\[Y = BZ + U \, ,\]

or equivalently as

\[\text{vec}(Y) = \text{vec}(B Z) + \text{vec}(U) = (Z' \otimes I_K) \text{vec}(B) + \text{vec}(U) \, ,\]


\[\boldsymbol{y} = (Z' \otimes I_K) \boldsymbol{\beta} + \boldsymbol{u} \, ,\]

with the covariance matrix of \(\boldsymbol{u}\) being \(\Sigma_{\boldsymbol{u}} = I_t \otimes \Sigma_u\).

It can be shown that the least-squares (LS) estimator for the given model is

\[\widehat{\boldsymbol{b}} = \text{vec}(\widehat{B}') = (I_K \otimes (Z Z')^{-1} Z) \text{vec}(Y') \, ,\]

which is equivalent to separately estimating each of the \(K\) equations in the standard formulation of a VAR(\(p\)) model using OLS.

It can also be shown that if \(y_t\) is stable with standard white noise disturbances, we can ues the \(t\)-ratios provided by common regression programs in setting up confidence intervals and tests for individual coefficients. These \(t\)-statistics can be obtained by dividing the elements of \(\widehat{B}\) by square roots of the corresponding diagonal elements of \((Z Z')^{-1} \otimes \widehat{\Sigma}_u\).

Keep in Mind

  • VARs are often used for impulse response analysis, which is plagued with a multitude of identification limitations that you can read about in Lütkepohl’s (2005) and Kilian and Lütkepohl’s (2017) textbooks. VARs are reduced-form models – it is necessary to impose structural restrictions to identify the relevant innovations and impulse responses.



Begin by loading relevant packages. dplyr provides us with data manipulation capabilities, lubridate allows us to generate and work with date data, and vars contains VAR-related tools.

if (!require("pacman")) install.packages("pacman")
p_load(dplyr, lubridate, vars)

Then we create an arbitrary dataset containing two different time series. The actual relationship between these time series is irrelevant for this demonstration – the focus is on estimating VARs.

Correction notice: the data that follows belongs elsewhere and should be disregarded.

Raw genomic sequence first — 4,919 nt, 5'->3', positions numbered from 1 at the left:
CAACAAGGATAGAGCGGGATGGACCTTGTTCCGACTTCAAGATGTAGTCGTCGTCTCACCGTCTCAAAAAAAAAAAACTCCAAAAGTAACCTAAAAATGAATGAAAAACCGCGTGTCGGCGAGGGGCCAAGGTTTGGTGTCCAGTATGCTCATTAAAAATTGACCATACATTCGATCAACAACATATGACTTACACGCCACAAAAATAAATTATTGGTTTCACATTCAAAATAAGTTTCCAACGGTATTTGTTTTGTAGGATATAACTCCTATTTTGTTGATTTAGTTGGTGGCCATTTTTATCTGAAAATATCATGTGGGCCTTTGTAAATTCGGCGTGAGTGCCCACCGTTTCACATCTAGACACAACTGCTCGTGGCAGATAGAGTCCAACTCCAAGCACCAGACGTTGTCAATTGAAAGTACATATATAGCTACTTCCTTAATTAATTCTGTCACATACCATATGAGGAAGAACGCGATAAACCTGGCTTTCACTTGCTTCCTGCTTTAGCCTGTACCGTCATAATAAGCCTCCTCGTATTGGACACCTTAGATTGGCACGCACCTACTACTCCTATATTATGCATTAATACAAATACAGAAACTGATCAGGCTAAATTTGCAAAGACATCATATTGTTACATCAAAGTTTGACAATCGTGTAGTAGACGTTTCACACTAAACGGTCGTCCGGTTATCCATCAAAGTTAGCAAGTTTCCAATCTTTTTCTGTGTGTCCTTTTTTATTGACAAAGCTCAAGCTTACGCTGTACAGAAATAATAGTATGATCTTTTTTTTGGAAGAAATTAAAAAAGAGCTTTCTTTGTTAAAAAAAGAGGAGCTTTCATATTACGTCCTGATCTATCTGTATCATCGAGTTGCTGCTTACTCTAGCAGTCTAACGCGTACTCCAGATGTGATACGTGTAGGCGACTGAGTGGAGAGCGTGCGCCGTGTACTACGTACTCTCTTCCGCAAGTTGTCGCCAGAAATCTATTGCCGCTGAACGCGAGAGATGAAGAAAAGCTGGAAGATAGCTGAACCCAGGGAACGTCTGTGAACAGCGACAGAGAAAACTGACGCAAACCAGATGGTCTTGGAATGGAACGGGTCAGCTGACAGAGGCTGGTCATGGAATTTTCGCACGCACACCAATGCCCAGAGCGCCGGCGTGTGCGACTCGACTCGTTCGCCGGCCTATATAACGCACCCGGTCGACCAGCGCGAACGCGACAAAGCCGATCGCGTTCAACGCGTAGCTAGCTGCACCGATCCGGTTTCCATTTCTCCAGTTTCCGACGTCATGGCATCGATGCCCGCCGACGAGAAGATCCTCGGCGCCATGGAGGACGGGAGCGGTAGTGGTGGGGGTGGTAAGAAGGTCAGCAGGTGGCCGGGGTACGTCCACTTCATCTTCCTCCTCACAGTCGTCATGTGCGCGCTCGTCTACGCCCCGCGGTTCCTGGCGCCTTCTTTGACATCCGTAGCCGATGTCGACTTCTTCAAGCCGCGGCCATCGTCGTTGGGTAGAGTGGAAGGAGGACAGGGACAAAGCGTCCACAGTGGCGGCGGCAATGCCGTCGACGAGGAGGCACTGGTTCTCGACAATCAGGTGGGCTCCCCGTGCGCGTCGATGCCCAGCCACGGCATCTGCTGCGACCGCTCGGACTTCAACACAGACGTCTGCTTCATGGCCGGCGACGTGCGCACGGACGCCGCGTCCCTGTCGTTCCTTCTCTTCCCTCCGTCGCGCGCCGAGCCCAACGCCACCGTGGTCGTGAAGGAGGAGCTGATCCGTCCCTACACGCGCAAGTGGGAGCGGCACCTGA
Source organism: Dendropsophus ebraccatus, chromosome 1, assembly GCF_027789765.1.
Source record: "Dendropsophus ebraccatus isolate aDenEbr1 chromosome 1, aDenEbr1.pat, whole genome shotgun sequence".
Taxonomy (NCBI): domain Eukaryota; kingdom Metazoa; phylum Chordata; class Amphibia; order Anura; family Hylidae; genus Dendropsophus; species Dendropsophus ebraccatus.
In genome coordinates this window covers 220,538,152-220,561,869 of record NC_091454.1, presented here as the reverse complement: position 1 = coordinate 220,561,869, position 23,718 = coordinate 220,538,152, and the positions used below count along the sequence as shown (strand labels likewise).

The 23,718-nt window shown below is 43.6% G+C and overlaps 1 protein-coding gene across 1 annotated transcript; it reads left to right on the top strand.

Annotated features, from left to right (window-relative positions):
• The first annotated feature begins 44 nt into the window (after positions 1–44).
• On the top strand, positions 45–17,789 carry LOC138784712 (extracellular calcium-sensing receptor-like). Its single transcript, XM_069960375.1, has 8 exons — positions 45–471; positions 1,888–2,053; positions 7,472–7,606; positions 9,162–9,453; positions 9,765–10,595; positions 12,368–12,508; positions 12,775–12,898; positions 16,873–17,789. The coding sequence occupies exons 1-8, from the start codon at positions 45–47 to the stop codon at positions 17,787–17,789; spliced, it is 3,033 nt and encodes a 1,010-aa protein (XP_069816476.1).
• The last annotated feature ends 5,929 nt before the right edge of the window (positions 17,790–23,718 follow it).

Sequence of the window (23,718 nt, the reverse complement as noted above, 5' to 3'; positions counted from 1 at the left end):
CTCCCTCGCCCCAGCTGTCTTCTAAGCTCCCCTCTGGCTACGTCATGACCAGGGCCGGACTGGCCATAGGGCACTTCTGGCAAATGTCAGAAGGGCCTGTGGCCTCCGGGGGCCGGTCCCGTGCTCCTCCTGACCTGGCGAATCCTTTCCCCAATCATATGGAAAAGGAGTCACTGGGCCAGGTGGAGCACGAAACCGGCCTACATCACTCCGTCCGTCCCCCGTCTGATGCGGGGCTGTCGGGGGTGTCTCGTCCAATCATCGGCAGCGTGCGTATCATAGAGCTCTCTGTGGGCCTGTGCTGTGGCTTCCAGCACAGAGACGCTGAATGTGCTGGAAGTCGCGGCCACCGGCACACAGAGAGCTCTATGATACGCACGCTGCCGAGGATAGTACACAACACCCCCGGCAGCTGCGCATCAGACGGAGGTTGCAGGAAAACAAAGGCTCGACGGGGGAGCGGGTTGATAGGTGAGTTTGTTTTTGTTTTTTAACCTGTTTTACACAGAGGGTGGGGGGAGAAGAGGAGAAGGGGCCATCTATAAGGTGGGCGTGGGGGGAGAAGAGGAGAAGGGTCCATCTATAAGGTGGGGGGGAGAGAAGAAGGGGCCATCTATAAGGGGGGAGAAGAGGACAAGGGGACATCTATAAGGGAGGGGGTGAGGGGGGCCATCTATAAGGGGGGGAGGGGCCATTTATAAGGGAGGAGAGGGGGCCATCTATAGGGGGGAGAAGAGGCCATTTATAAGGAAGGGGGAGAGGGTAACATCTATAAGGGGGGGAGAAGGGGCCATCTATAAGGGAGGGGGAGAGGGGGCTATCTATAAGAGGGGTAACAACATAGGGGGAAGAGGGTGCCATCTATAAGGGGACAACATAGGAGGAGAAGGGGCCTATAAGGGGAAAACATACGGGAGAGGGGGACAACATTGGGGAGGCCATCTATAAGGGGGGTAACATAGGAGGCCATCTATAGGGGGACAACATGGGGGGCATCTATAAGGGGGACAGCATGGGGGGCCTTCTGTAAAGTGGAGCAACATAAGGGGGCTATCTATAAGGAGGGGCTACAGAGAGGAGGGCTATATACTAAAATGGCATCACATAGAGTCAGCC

gdp   <- read.csv("")
fdefx <- read.csv("")
data  <- inner_join(gdp, fdefx) %>% # Join the two data sources into a single data frame
          mutate(DATE = as.Date(DATE), 
                 GDPC1 = log(GDPC1), # log GDPC1
                 FDEFX = log(FDEFX)) # log FDEFX

We may use the vars::VARselect function to obtain optimal lag orders under a variety of information criteria. Notice that we are excluding the date vector when inputting the data into VARselect.

lagorders <- VARselect(data[,c("GDPC1","FDEFX")])$selection

Now we estimate the VAR by defaulting to the Akaike Information Criterium (AIC) optimal lag order. We include an intercept in the model by passing the type = "const" argument inside of VAR.

lagorder <- lagorders[1]
estim <- VAR(data[,c("GDPC1","FDEFX")], p = lagorder, type = "const")

Print the estimated VAR roots – we must make sure that the VAR is stable (all roots lie within the unit circle).


Regardless of stability issues, we are able to generate the non-cumulative impulse response function of FDEFX responding to an orthogonal shock to GDPC1.

irf <- irf(estim, impulse = "FDEFX", response = "GDPC1")

Lastly, we may also generate forecast error variance decompositions.

fevd <- fevd(estim)